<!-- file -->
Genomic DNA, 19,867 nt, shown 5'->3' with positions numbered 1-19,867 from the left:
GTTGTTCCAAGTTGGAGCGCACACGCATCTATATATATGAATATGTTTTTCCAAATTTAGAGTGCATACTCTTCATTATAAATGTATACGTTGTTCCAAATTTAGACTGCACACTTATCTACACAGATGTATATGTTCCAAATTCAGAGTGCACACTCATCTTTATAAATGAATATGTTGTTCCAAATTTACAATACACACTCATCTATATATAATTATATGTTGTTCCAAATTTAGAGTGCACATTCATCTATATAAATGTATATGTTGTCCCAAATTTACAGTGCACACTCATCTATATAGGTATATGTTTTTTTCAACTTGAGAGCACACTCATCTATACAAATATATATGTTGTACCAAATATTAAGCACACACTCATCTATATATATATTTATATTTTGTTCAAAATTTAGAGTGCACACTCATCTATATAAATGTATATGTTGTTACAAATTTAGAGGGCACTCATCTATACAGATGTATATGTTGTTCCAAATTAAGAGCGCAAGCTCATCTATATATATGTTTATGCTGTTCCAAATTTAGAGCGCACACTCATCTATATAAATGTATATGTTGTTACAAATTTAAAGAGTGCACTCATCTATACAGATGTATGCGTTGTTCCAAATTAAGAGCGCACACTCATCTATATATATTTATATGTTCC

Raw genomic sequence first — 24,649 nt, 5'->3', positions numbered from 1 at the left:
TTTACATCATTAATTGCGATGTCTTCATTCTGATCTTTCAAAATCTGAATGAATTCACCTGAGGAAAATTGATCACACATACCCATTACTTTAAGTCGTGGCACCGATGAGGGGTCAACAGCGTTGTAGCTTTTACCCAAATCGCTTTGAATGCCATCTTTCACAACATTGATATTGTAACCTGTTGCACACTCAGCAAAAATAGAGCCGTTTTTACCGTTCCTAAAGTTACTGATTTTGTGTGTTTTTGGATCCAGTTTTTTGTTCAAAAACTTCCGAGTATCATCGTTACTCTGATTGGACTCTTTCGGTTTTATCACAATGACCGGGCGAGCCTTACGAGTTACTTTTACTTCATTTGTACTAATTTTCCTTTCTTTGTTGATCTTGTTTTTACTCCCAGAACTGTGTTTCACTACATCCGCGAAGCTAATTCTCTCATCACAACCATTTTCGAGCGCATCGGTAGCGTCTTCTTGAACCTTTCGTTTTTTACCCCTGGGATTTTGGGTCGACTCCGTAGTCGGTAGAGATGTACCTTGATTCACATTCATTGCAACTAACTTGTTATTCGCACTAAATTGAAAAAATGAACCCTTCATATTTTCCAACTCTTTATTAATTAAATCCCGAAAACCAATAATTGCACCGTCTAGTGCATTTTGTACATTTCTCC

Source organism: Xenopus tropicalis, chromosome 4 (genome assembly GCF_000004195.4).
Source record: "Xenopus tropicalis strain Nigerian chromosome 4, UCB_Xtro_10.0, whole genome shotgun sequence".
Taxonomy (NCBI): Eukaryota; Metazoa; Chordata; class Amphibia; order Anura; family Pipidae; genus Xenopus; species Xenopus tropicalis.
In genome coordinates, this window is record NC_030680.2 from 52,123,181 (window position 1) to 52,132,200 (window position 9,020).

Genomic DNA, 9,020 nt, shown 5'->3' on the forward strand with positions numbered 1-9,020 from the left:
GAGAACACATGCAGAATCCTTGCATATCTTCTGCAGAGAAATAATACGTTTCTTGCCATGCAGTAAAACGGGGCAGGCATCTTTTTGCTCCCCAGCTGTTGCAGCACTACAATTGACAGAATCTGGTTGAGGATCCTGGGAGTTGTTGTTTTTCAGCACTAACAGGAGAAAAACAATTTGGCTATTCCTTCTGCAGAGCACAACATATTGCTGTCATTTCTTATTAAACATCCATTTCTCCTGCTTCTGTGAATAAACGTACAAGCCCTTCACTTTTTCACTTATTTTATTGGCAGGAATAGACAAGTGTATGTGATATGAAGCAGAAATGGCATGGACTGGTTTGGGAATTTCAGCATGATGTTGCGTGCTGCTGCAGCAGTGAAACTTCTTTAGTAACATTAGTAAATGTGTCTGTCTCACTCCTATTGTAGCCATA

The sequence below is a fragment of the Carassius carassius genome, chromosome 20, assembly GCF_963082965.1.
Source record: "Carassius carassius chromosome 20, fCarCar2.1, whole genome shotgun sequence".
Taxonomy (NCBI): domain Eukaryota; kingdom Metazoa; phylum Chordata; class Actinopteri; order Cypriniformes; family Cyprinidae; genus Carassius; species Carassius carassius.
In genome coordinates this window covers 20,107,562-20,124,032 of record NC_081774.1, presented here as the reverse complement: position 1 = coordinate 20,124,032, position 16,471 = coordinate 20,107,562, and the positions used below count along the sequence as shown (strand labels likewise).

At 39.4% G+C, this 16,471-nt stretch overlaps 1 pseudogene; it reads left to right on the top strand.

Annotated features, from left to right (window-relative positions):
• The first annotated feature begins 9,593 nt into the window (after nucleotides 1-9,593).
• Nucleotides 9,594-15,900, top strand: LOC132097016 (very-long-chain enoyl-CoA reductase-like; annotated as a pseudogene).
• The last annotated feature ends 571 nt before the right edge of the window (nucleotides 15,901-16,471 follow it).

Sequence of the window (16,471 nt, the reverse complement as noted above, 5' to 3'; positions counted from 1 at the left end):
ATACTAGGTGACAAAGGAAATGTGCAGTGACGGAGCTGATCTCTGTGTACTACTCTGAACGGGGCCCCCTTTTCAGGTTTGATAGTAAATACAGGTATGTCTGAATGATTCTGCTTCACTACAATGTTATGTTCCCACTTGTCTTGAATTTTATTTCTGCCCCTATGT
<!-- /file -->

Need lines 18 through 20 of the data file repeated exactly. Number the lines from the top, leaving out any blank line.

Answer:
• Nucleotides 9,594-15,900, top strand: LOC132097016 (very-long-chain enoyl-CoA reductase-like; annotated as a pseudogene).
• The last annotated feature ends 571 nt before the right edge of the window (nucleotides 15,901-16,471 follow it).

Sequence of the window (16,471 nt, the reverse complement as noted above, 5' to 3'; positions counted from 1 at the left end):